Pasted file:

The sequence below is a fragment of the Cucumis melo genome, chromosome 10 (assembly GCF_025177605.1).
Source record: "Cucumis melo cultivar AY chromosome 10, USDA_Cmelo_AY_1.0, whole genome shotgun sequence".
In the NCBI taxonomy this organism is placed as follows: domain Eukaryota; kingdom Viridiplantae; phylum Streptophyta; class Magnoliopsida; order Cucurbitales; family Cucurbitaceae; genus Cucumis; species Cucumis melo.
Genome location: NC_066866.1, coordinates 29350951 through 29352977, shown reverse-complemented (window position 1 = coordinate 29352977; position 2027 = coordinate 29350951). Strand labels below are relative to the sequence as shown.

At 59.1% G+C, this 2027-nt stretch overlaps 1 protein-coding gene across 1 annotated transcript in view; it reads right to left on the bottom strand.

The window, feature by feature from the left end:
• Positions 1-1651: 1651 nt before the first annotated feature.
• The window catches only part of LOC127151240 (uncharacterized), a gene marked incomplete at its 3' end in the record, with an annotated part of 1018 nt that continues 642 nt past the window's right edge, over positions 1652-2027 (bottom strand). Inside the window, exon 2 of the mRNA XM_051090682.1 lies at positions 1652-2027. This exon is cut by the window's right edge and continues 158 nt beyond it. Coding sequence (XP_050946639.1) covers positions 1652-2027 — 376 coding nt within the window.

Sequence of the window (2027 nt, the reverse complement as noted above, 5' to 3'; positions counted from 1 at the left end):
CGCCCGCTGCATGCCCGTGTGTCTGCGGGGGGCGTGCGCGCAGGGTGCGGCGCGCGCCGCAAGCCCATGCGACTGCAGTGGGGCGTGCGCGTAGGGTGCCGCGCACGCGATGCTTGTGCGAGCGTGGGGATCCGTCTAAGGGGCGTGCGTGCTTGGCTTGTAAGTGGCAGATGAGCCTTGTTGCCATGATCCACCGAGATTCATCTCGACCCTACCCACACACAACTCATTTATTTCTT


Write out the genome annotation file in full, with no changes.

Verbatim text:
The sequence below is a fragment of the Cucumis melo genome, chromosome 10 (assembly GCF_025177605.1).
Source record: "Cucumis melo cultivar AY chromosome 10, USDA_Cmelo_AY_1.0, whole genome shotgun sequence".
In the NCBI taxonomy this organism is placed as follows: domain Eukaryota; kingdom Viridiplantae; phylum Streptophyta; class Magnoliopsida; order Cucurbitales; family Cucurbitaceae; genus Cucumis; species Cucumis melo.
Genome location: NC_066866.1, coordinates 29350951 through 29352977, shown reverse-complemented (window position 1 = coordinate 29352977; position 2027 = coordinate 29350951). Strand labels below are relative to the sequence as shown.

At 59.1% G+C, this 2027-nt stretch overlaps 1 protein-coding gene across 1 annotated transcript in view; it reads right to left on the bottom strand.

The window, feature by feature from the left end:
• Positions 1-1651: 1651 nt before the first annotated feature.
• The window catches only part of LOC127151240 (uncharacterized), a gene marked incomplete at its 3' end in the record, with an annotated part of 1018 nt that continues 642 nt past the window's right edge, over positions 1652-2027 (bottom strand). Inside the window, exon 2 of the mRNA XM_051090682.1 lies at positions 1652-2027. This exon is cut by the window's right edge and continues 158 nt beyond it. Coding sequence (XP_050946639.1) covers positions 1652-2027 — 376 coding nt within the window.

Sequence of the window (2027 nt, the reverse complement as noted above, 5' to 3'; positions counted from 1 at the left end):
CGCCCGCTGCATGCCCGTGTGTCTGCGGGGGGCGTGCGCGCAGGGTGCGGCGCGCGCCGCAAGCCCATGCGACTGCAGTGGGGCGTGCGCGTAGGGTGCCGCGCACGCGATGCTTGTGCGAGCGTGGGGATCCGTCTAAGGGGCGTGCGTGCTTGGCTTGTAAGTGGCAGATGAGCCTTGTTGCCATGATCCACCGAGATTCATCTCGACCCTACCCACACACAACTCATTTATTTCTT